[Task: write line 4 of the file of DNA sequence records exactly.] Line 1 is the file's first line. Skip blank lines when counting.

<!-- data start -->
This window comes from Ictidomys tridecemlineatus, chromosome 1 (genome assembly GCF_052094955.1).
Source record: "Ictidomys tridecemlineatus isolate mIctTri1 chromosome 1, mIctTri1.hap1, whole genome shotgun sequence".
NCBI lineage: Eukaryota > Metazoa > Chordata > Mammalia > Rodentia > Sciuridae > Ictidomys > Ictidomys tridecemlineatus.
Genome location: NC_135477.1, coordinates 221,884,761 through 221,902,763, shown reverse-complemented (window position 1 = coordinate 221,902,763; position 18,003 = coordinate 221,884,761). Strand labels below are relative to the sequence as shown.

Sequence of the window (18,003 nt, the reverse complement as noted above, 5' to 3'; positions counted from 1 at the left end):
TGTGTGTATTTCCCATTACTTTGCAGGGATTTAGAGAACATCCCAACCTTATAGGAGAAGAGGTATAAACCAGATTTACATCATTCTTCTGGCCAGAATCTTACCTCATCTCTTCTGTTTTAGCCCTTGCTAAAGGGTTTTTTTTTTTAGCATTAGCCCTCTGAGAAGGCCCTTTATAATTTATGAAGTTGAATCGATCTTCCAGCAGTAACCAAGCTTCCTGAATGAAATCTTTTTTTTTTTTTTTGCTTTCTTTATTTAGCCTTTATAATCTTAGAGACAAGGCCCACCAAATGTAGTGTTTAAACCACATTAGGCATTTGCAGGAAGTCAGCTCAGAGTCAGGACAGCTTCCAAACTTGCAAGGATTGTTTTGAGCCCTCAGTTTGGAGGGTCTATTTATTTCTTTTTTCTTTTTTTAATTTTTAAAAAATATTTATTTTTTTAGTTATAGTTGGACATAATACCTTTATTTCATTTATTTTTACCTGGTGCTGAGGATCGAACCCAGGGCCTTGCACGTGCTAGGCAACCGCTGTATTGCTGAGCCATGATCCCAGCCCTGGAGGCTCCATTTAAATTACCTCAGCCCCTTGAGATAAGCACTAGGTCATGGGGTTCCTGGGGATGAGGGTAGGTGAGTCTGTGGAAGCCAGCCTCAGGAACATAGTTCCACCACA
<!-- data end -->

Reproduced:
Genome location: NC_135477.1, coordinates 221,884,761 through 221,902,763, shown reverse-complemented (window position 1 = coordinate 221,902,763; position 18,003 = coordinate 221,884,761). Strand labels below are relative to the sequence as shown.